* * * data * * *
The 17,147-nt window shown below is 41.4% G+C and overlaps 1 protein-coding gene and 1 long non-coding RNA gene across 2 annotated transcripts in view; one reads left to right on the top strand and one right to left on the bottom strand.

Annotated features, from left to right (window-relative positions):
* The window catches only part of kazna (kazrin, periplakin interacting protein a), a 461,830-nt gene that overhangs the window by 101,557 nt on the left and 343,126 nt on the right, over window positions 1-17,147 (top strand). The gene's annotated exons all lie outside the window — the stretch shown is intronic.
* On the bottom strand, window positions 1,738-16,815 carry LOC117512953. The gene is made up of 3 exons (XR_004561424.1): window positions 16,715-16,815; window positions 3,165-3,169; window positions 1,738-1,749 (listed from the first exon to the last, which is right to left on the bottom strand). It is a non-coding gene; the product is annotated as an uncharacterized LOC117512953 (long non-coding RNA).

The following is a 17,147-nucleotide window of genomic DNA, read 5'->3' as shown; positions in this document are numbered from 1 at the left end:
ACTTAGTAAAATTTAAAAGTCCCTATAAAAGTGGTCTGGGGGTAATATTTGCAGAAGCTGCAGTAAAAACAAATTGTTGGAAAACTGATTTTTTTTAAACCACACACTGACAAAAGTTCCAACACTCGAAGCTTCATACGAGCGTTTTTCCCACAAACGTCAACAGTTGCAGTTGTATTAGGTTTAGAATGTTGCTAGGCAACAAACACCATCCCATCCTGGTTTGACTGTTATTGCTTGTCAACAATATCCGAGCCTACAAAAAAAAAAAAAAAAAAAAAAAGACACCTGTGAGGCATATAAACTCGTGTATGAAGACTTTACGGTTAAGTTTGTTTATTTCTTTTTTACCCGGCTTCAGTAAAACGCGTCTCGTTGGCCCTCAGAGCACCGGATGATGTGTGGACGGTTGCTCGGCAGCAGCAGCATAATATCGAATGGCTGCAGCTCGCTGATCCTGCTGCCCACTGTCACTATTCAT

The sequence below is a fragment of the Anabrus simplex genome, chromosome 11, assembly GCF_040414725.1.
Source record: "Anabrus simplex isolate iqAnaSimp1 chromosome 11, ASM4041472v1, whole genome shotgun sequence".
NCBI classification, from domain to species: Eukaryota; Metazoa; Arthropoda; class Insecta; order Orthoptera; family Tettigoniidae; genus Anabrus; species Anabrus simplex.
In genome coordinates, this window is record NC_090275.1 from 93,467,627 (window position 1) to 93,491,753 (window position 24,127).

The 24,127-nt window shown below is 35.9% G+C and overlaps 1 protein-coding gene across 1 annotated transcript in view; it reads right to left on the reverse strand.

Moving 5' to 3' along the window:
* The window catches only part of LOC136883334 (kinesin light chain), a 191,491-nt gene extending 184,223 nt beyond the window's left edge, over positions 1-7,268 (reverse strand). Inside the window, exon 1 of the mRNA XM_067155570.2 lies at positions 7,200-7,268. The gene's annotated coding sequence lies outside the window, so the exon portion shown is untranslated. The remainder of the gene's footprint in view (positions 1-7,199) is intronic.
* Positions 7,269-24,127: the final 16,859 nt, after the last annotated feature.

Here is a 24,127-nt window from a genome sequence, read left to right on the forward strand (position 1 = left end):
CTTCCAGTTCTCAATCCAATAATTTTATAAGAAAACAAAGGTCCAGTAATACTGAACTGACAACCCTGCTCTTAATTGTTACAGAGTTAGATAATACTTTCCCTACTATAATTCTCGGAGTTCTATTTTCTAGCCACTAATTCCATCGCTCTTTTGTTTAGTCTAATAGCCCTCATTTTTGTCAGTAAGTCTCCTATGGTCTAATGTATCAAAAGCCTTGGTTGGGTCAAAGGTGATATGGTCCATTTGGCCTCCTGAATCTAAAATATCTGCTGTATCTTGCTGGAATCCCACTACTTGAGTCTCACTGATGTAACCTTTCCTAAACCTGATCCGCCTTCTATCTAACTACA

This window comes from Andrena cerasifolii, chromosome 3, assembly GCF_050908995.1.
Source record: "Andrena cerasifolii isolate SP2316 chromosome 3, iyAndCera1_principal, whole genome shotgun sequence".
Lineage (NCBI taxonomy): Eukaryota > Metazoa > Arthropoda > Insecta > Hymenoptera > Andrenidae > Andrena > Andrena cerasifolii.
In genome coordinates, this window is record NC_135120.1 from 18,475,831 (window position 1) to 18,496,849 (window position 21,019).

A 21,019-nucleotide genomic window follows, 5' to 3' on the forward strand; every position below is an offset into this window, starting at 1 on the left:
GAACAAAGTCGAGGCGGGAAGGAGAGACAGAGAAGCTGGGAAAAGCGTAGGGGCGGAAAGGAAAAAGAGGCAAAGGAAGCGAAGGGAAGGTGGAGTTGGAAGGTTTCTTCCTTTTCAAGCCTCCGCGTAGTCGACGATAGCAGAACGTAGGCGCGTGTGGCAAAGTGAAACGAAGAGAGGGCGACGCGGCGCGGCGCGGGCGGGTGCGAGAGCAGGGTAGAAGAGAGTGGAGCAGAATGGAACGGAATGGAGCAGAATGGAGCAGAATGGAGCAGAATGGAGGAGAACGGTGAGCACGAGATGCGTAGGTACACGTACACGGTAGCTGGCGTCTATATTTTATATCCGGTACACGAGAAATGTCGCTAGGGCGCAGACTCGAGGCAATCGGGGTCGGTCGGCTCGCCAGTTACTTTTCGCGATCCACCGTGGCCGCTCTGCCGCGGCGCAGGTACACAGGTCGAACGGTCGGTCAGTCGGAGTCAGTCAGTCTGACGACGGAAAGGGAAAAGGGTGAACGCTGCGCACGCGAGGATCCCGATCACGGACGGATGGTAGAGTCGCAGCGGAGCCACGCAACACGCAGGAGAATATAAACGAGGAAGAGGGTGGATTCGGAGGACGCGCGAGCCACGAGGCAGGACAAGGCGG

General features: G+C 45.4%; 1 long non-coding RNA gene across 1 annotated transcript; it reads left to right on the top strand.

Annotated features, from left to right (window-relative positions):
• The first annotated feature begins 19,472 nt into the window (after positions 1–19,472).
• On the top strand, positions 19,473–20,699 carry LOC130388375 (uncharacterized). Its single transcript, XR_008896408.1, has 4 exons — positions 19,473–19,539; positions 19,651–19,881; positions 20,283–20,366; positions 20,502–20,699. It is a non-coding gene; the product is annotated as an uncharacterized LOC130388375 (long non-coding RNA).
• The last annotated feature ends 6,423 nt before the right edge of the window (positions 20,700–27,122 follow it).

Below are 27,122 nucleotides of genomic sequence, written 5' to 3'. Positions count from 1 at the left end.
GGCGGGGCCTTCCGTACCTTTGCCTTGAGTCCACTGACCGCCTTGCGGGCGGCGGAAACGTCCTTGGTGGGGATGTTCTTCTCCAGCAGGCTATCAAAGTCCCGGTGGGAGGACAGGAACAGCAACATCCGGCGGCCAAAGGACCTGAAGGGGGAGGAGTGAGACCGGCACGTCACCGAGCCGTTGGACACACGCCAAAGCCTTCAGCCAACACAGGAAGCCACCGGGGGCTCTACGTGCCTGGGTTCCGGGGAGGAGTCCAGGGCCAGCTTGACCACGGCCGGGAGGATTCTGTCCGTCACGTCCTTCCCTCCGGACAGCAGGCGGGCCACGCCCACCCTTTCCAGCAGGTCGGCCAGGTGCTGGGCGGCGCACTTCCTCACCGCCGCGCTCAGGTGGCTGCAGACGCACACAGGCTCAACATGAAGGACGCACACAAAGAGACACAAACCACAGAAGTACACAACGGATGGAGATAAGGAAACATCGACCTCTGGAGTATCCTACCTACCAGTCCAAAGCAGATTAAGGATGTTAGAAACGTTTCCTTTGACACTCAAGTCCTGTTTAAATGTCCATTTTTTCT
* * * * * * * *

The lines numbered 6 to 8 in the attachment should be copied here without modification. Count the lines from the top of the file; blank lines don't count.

ACTTAGTAAAATTTAAAAGTCCCTATAAAAGTGGTCTGGGGGTAATATTTGCAGAAGCTGCAGTAAAAACAAATTGTTGGAAAACTGATTTTTTTTAAACCACACACTGACAAAAGTTCCAACACTCGAAGCTTCATACGAGCGTTTTTCCCACAAACGTCAACAGTTGCAGTTGTATTAGGTTTAGAATGTTGCTAGGCAACAAACACCATCCCATCCTGGTTTGACTGTTATTGCTTGTCAACAATATCCGAGCCTACAAAAAAAAAAAAAAAAAAAAAAAGACACCTGTGAGGCATATAAACTCGTGTATGAAGACTTTACGGTTAAGTTTGTTTATTTCTTTTTTACCCGGCTTCAGTAAAACGCGTCTCGTTGGCCCTCAGAGCACCGGATGATGTGTGGACGGTTGCTCGGCAGCAGCAGCATAATATCGAATGGCTGCAGCTCGCTGATCCTGCTGCCCACTGTCACTATTCAT

The sequence below is a fragment of the Anabrus simplex genome, chromosome 11, assembly GCF_040414725.1.
Source record: "Anabrus simplex isolate iqAnaSimp1 chromosome 11, ASM4041472v1, whole genome shotgun sequence".